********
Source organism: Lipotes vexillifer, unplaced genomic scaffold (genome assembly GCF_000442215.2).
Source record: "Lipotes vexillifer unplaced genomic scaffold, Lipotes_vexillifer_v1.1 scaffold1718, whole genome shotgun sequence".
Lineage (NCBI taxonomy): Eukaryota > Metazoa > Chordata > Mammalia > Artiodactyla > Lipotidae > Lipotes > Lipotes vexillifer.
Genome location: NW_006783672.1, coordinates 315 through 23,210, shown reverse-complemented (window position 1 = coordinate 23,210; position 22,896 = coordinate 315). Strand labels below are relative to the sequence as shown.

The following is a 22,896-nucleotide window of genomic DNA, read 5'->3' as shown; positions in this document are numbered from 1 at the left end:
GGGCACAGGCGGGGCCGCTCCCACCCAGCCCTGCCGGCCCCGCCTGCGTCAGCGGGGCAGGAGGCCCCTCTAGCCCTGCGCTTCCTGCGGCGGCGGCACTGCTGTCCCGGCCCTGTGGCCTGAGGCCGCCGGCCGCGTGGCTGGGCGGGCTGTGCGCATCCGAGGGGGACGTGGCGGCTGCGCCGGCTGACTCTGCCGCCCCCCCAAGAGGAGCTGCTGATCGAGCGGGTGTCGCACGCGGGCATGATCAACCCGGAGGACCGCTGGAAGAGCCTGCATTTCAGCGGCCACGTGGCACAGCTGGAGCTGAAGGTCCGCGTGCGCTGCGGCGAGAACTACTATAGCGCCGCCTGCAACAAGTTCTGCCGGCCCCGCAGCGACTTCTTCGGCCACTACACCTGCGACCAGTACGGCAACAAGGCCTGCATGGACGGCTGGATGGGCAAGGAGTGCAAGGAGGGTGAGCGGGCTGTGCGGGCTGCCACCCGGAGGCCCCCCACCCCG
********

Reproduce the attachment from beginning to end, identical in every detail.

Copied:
Source organism: Lipotes vexillifer, unplaced genomic scaffold (genome assembly GCF_000442215.2).
Source record: "Lipotes vexillifer unplaced genomic scaffold, Lipotes_vexillifer_v1.1 scaffold1718, whole genome shotgun sequence".
Lineage (NCBI taxonomy): Eukaryota > Metazoa > Chordata > Mammalia > Artiodactyla > Lipotidae > Lipotes > Lipotes vexillifer.
Genome location: NW_006783672.1, coordinates 315 through 23,210, shown reverse-complemented (window position 1 = coordinate 23,210; position 22,896 = coordinate 315). Strand labels below are relative to the sequence as shown.

The following is a 22,896-nucleotide window of genomic DNA, read 5'->3' as shown; positions in this document are numbered from 1 at the left end:
GGGCACAGGCGGGGCCGCTCCCACCCAGCCCTGCCGGCCCCGCCTGCGTCAGCGGGGCAGGAGGCCCCTCTAGCCCTGCGCTTCCTGCGGCGGCGGCACTGCTGTCCCGGCCCTGTGGCCTGAGGCCGCCGGCCGCGTGGCTGGGCGGGCTGTGCGCATCCGAGGGGGACGTGGCGGCTGCGCCGGCTGACTCTGCCGCCCCCCCAAGAGGAGCTGCTGATCGAGCGGGTGTCGCACGCGGGCATGATCAACCCGGAGGACCGCTGGAAGAGCCTGCATTTCAGCGGCCACGTGGCACAGCTGGAGCTGAAGGTCCGCGTGCGCTGCGGCGAGAACTACTATAGCGCCGCCTGCAACAAGTTCTGCCGGCCCCGCAGCGACTTCTTCGGCCACTACACCTGCGACCAGTACGGCAACAAGGCCTGCATGGACGGCTGGATGGGCAAGGAGTGCAAGGAGGGTGAGCGGGCTGTGCGGGCTGCCACCCGGAGGCCCCCCACCCCG